Continuing my reading of the Foundation trilogy by Isaac Asimov we have reached the second volume, my review of the first book can be found here.
This book consists of a longish short story (just over 50 pages) and a novella (113 pages) and continues the story of the Foundation on Terminus, both were first published in Astounding Science Fiction before being combined in this book in 1952.
The General (originally published in April 1945 as Dead Hand) – Set roughly 40 years after the end of the first book so 205 years after the creation of the Foundation on Terminus this short story reveals that the Galactic Empire is still considerably stronger than the Foundation believes it to be and is even now capable of launching an all out attack. Two men hope to stop them and they are prisoners of the Empire, Lathan Devers, a reckless trader and Ducern Barr, son of Onum Barr who had met Master Trader Hober Mallow on his investigations of the dangers of the Korell republic in the story The Merchant Princes.
The Mule (originally published in two parts November and December 1945) – It is now 300 years since the Foundation on Terminus was established and 80 years after the death of Lathan Devers and the trader planets are more or less independent of The Foundation which has come under a despotic ruling family. The Mule is an unknown, a mutant who has apparently effortlessly built himself a fleet and an empire and now threatens The Foundation. This story highlights why Asimov never became a mystery writer (although he did have a go at the genre), there is supposed to be a major twist at the end but I had guessed it within a couple of pages of the character being introduced right at the beginning of the novella. For all that though it is an entertaining story with a strong female lead character, which was somewhat unusual in 1940’s science fiction.
Coming to the end of the second book in the trilogy I realised something else about Asimov’s science fiction and that is the almost complete lack of aliens in any of his writing. The Foundation trilogy covers the entire galaxy but nowhere is there an alien species; it is covered instead in humanity that has spread out from a semi-mythical home planet millennia ago. I have read dozens of his books and apart from one short story, written for Playboy, and the much later novel The Gods Themselves (written in 1972) I cannot remember there ever being an alien species referenced and this is odd. Asimov was a professor of biochemistry at Boston University so was certainly aware that where life can exist it will, at least on Earth, why did he not then extend this to encompass life on other planets? It is suggested in the Wikipedia article about him that when he was starting out an early story was rejected for having aliens more powerful than humans so he decided to not write about them at all, but I don’t buy that explanation as other authors had powerful aliens so maybe we’ll never know the true reason for his humanocentric universe.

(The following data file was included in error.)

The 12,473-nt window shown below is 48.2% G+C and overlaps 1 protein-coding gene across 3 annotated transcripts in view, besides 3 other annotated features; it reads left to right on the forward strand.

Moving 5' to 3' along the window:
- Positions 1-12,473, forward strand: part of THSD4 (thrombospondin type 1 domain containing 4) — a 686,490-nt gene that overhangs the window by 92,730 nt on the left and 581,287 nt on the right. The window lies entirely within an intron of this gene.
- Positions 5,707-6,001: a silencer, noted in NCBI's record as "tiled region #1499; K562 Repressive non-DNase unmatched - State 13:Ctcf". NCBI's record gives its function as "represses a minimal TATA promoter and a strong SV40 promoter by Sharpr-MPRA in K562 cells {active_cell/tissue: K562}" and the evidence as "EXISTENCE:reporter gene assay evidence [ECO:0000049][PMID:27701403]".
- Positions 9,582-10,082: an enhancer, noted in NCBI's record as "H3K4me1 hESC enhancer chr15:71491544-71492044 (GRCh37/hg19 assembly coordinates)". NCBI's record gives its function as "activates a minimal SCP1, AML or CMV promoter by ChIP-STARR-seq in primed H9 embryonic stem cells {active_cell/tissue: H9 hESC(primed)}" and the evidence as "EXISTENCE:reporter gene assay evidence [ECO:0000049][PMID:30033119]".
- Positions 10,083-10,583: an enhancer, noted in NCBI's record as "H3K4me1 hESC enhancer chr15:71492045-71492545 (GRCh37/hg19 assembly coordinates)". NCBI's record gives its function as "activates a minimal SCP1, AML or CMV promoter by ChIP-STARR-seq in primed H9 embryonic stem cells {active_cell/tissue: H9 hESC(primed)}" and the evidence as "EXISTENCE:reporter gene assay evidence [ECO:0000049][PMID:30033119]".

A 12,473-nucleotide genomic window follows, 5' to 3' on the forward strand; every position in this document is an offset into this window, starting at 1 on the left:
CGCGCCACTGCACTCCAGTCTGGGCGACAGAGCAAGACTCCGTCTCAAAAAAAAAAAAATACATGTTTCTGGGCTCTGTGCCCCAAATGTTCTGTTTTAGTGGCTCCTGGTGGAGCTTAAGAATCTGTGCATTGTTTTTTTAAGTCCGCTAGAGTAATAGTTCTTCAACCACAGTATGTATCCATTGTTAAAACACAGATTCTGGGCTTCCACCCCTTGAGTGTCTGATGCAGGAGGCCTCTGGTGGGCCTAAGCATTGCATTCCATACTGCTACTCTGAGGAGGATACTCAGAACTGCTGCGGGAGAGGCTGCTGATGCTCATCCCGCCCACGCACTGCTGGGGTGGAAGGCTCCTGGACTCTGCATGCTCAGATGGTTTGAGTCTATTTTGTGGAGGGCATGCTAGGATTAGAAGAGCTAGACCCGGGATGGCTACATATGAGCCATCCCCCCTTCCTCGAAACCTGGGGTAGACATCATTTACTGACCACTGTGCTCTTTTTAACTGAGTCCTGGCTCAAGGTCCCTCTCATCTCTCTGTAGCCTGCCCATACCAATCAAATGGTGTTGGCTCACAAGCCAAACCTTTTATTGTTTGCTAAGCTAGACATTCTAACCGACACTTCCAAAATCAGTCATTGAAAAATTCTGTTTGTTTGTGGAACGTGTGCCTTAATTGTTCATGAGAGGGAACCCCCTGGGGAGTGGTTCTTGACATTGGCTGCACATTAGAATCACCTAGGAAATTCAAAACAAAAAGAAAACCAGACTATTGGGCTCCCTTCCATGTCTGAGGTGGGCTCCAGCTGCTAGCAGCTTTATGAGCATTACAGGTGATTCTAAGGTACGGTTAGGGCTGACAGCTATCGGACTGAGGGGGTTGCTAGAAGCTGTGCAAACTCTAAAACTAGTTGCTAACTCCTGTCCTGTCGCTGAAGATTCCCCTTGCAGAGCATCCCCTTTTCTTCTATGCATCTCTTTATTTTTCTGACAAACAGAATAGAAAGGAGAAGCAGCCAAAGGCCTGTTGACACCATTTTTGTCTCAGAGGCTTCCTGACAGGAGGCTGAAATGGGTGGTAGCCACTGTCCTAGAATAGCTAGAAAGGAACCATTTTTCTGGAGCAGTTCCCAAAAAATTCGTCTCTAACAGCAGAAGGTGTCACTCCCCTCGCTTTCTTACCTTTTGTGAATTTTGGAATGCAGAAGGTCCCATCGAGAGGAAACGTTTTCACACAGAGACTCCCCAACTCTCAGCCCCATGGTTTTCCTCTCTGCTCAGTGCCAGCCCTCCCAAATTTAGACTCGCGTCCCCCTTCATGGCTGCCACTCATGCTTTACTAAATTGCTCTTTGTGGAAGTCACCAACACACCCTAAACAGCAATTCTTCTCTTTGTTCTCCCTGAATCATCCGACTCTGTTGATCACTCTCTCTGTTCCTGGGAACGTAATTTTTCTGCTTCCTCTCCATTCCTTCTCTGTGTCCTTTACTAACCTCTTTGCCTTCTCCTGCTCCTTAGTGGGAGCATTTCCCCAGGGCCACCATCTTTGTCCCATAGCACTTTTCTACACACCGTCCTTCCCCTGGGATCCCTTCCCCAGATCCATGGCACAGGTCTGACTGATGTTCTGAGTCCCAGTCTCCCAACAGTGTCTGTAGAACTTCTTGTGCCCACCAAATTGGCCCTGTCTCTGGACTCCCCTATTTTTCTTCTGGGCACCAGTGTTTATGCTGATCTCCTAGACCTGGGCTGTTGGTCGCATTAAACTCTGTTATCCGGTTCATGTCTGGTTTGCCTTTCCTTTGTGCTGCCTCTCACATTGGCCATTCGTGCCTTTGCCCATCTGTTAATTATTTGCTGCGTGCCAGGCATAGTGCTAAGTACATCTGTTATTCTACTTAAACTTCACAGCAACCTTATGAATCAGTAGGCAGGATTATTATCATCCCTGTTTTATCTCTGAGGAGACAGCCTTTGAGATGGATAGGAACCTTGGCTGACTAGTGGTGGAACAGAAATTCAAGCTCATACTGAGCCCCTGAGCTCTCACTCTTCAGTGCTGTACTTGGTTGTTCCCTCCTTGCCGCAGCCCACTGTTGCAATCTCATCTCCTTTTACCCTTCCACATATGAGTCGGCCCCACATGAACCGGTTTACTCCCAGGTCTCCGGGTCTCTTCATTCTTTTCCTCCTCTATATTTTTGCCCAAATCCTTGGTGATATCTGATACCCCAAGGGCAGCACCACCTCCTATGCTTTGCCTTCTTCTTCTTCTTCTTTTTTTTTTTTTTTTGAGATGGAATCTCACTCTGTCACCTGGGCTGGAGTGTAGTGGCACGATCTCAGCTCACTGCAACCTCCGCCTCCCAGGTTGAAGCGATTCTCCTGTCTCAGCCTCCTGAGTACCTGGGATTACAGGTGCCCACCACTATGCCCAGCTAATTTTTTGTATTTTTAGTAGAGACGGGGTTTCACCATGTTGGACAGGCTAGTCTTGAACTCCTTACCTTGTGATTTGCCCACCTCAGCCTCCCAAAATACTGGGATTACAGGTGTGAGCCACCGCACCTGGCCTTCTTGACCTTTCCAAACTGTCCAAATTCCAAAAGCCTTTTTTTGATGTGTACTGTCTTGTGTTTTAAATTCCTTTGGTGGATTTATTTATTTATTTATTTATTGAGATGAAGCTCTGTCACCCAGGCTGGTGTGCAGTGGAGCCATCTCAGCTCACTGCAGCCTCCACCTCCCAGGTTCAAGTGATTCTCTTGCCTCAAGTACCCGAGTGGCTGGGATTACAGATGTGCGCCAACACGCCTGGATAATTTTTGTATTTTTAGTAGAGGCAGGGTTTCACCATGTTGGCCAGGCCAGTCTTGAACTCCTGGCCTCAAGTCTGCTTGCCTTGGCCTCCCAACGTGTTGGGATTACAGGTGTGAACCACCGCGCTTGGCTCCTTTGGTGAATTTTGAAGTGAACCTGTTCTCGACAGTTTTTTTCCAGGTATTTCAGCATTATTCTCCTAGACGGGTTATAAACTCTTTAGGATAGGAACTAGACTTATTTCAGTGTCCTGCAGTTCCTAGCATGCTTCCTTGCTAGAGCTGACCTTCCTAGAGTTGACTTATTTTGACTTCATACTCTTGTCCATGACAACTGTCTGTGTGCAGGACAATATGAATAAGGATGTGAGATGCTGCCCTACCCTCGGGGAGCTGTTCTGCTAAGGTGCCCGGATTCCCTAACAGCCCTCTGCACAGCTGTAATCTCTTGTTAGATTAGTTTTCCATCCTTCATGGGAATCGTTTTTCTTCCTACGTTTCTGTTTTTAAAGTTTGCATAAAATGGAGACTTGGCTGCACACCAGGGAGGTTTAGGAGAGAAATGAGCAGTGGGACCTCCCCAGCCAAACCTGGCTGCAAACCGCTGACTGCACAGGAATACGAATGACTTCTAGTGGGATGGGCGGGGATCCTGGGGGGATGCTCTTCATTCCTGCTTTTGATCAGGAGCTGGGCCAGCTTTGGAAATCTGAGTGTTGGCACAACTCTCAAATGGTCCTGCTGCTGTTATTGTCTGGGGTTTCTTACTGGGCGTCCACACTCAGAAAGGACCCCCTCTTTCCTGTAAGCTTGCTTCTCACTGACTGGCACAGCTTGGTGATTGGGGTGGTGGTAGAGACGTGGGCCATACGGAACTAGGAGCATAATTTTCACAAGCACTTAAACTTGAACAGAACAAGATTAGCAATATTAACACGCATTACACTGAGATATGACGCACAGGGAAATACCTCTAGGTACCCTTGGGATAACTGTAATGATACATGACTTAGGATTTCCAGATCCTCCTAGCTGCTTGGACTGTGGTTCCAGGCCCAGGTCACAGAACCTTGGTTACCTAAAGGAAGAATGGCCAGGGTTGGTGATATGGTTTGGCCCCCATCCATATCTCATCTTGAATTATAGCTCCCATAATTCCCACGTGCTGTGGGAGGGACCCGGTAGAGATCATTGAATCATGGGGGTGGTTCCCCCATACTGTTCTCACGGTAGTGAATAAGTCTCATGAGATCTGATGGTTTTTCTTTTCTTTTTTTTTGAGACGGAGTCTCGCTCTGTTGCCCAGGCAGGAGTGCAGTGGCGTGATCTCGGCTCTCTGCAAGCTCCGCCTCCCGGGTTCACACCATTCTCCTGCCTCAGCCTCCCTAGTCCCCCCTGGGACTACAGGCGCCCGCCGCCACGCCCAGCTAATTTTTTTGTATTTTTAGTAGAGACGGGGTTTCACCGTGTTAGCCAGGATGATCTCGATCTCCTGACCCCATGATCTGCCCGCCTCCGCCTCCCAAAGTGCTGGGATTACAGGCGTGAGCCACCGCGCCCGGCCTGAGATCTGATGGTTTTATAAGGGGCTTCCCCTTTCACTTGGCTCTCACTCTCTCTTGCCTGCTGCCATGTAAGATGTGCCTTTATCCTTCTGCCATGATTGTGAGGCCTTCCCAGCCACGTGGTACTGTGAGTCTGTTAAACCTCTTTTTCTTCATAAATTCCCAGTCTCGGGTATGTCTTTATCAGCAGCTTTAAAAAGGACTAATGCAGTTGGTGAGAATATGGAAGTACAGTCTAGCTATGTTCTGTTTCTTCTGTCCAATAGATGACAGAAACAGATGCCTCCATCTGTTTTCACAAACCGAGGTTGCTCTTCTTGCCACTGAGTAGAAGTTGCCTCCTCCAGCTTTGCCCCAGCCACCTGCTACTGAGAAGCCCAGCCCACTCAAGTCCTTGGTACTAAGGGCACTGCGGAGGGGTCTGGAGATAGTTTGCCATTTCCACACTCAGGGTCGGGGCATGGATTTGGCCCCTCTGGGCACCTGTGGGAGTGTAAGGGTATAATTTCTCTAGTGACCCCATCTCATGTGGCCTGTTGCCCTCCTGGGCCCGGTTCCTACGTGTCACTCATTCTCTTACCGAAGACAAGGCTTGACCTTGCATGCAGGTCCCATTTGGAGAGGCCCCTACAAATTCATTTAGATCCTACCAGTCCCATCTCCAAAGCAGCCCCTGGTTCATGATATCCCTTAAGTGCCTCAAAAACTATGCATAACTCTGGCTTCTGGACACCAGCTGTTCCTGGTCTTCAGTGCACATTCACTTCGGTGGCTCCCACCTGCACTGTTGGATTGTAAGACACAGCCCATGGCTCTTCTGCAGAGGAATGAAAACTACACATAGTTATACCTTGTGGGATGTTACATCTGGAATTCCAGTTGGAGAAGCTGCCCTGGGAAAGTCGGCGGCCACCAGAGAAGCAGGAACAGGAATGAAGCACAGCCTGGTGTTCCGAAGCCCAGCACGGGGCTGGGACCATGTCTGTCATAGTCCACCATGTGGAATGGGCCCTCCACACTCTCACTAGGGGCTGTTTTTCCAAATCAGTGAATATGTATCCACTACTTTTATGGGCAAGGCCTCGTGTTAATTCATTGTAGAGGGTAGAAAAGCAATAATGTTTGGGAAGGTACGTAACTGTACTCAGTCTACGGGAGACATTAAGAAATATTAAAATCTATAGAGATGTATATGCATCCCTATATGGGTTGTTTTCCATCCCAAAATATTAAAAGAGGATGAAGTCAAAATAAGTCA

As teased in the first review the covers join together to make a whole image, with the first two books it is less obvious but if you follow the smoke and light trails you can see that we are looking at two thirds of one painting. It must have been tricky to select this as each cover has to work on its own whilst also being part of the whole thing.